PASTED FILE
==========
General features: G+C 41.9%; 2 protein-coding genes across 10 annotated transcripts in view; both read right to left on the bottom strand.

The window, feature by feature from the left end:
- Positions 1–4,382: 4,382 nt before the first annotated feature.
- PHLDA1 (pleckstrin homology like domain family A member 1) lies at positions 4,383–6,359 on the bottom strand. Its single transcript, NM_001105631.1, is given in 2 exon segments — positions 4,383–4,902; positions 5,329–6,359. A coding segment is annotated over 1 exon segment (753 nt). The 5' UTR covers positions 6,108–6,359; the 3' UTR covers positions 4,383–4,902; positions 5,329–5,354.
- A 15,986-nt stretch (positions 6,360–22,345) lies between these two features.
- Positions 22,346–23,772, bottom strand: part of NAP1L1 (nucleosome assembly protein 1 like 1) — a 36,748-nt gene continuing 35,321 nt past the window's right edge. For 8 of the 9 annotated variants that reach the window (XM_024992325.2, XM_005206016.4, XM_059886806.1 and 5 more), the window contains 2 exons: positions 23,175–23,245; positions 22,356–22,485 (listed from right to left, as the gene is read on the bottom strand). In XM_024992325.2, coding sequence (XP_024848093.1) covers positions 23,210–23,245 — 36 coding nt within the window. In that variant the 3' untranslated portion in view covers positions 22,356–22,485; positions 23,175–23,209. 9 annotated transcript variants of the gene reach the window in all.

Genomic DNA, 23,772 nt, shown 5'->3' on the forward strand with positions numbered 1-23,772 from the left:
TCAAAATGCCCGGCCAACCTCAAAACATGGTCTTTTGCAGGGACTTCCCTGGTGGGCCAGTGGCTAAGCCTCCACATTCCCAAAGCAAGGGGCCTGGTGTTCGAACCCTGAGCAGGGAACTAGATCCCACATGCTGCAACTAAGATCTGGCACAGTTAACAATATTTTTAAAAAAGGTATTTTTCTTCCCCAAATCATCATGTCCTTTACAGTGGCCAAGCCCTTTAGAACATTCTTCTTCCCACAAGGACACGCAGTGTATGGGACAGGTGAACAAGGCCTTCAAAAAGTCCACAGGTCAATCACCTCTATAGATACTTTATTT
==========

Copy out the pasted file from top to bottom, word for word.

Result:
General features: G+C 41.9%; 2 protein-coding genes across 10 annotated transcripts in view; both read right to left on the bottom strand.

The window, feature by feature from the left end:
- Positions 1–4,382: 4,382 nt before the first annotated feature.
- PHLDA1 (pleckstrin homology like domain family A member 1) lies at positions 4,383–6,359 on the bottom strand. Its single transcript, NM_001105631.1, is given in 2 exon segments — positions 4,383–4,902; positions 5,329–6,359. A coding segment is annotated over 1 exon segment (753 nt). The 5' UTR covers positions 6,108–6,359; the 3' UTR covers positions 4,383–4,902; positions 5,329–5,354.
- A 15,986-nt stretch (positions 6,360–22,345) lies between these two features.
- Positions 22,346–23,772, bottom strand: part of NAP1L1 (nucleosome assembly protein 1 like 1) — a 36,748-nt gene continuing 35,321 nt past the window's right edge. For 8 of the 9 annotated variants that reach the window (XM_024992325.2, XM_005206016.4, XM_059886806.1 and 5 more), the window contains 2 exons: positions 23,175–23,245; positions 22,356–22,485 (listed from right to left, as the gene is read on the bottom strand). In XM_024992325.2, coding sequence (XP_024848093.1) covers positions 23,210–23,245 — 36 coding nt within the window. In that variant the 3' untranslated portion in view covers positions 22,356–22,485; positions 23,175–23,209. 9 annotated transcript variants of the gene reach the window in all.

Genomic DNA, 23,772 nt, shown 5'->3' on the forward strand with positions numbered 1-23,772 from the left:
TCAAAATGCCCGGCCAACCTCAAAACATGGTCTTTTGCAGGGACTTCCCTGGTGGGCCAGTGGCTAAGCCTCCACATTCCCAAAGCAAGGGGCCTGGTGTTCGAACCCTGAGCAGGGAACTAGATCCCACATGCTGCAACTAAGATCTGGCACAGTTAACAATATTTTTAAAAAAGGTATTTTTCTTCCCCAAATCATCATGTCCTTTACAGTGGCCAAGCCCTTTAGAACATTCTTCTTCCCACAAGGACACGCAGTGTATGGGACAGGTGAACAAGGCCTTCAAAAAGTCCACAGGTCAATCACCTCTATAGATACTTTATTT